Among the benefits of the highly publicized convening of world leaders at this week's UN Climate Summit is the event's capacity to thrust climate change to the forefront of the public consciousness. We're hoping therefore that while the diplomats hash out policy recommendations at the summit, the rest of us will feel inspired to take action to address climate change in our own lives. Of course, as a sustainable food advocacy organization, we suggest starting with the fork. As my colleague James Rose describes, the easiest way to shrink your dietary carbon footprint is to simply reduce the amount of food you waste. But if you're willing to adjust your food choices (even just slightly), there's an even greater opportunity for carbon savings: reducing meat consumption.
As a result of animals' digestive processes, the decomposition of manure and the production of grain used as feed, meat and dairy products have large carbon footprints. Ruminants generate the most greenhouse gas emissions; production of a pound of beef generates about 30 pounds of carbon dioxide equivalents (as compared to about two pounds of CO2e to produce a pound of dry beans).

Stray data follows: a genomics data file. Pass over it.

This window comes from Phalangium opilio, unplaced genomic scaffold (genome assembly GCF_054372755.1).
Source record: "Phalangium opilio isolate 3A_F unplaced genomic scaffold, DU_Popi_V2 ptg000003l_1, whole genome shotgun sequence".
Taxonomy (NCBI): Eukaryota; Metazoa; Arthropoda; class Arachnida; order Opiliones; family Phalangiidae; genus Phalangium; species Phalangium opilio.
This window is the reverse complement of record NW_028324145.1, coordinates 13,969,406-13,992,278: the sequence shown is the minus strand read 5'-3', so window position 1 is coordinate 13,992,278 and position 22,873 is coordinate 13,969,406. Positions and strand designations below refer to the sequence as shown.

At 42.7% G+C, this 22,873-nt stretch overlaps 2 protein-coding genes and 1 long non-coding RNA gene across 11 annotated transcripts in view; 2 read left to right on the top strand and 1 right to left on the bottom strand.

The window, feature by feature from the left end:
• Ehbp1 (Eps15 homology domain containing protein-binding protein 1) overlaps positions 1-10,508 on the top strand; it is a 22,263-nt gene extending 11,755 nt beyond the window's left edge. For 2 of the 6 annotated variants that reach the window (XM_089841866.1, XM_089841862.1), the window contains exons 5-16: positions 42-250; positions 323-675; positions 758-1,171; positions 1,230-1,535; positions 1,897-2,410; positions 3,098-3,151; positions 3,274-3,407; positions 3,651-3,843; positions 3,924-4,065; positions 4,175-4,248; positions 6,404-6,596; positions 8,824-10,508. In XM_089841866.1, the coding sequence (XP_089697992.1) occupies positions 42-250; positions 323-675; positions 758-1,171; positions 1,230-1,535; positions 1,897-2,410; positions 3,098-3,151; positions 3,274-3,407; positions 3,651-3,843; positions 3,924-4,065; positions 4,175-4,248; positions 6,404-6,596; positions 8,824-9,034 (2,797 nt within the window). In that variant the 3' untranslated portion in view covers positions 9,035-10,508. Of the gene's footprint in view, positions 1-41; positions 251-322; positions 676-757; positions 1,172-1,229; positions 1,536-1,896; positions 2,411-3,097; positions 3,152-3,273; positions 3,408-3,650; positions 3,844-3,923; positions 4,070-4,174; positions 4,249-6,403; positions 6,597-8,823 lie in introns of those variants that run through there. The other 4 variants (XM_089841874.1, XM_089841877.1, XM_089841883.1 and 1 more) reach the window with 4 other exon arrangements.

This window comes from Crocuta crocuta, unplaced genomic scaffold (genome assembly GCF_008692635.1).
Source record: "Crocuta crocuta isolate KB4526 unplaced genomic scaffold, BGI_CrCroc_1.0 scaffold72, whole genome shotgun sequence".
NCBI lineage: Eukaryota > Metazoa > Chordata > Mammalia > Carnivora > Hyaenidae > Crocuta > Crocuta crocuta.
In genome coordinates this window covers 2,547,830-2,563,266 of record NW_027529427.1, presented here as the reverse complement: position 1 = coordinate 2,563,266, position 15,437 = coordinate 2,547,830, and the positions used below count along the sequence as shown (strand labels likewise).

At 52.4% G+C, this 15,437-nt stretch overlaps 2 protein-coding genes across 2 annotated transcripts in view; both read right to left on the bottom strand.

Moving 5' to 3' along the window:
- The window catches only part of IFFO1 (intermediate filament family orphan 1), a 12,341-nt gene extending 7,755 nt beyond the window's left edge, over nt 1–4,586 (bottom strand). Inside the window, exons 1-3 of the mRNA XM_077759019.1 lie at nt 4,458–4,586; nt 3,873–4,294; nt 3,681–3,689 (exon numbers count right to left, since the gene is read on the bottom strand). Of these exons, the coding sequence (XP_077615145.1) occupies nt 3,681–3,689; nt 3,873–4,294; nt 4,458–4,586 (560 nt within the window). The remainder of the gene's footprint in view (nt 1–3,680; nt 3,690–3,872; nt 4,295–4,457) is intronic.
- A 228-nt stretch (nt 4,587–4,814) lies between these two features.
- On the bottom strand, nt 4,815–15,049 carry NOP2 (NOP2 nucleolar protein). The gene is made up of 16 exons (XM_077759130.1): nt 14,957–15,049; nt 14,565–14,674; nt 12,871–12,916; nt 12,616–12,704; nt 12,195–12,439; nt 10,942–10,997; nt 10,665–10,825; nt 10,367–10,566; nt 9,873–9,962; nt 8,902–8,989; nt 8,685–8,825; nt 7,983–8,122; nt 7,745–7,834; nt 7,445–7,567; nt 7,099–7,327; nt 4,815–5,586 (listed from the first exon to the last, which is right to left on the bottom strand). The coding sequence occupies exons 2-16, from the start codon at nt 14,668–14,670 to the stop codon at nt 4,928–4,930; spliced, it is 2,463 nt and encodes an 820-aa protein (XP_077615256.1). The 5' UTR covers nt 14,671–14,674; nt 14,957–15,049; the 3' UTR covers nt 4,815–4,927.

Given this impact, our friends at Meatless Monday have joined the Climate Week action campaign, proposing an easy way to cut back on meat consumption: simply going meatless on Mondays. Learn more about the benefits on the Meatless Monday site, and show your support by signing the Meat Free Monday pledge.
Before industrial livestock apologists accuse us of promoting an uncompromising vegan agenda, or of receiving kickbacks from the all-powerful Big Broccoli lobby, please note that you don't have to give up meat in order to take this action! All you have to do is not eat so much of it. As longtime proponents of sustainable agriculture - which involves production of not only fruits and vegetables, but of meat, eggs and dairy products as well - GRACE has always encouraged responsible consumption of animal products. This means choosing meat, eggs and dairy from farms and ranches that raise animals sustainably, in a manner that safeguards the environment, public health and surrounding communities, rather than foods from factory farms, which do exactly the opposite.
In short, we propose taking the Meatless Monday climate week action one step further: eat less meat, but eat better meat when you do.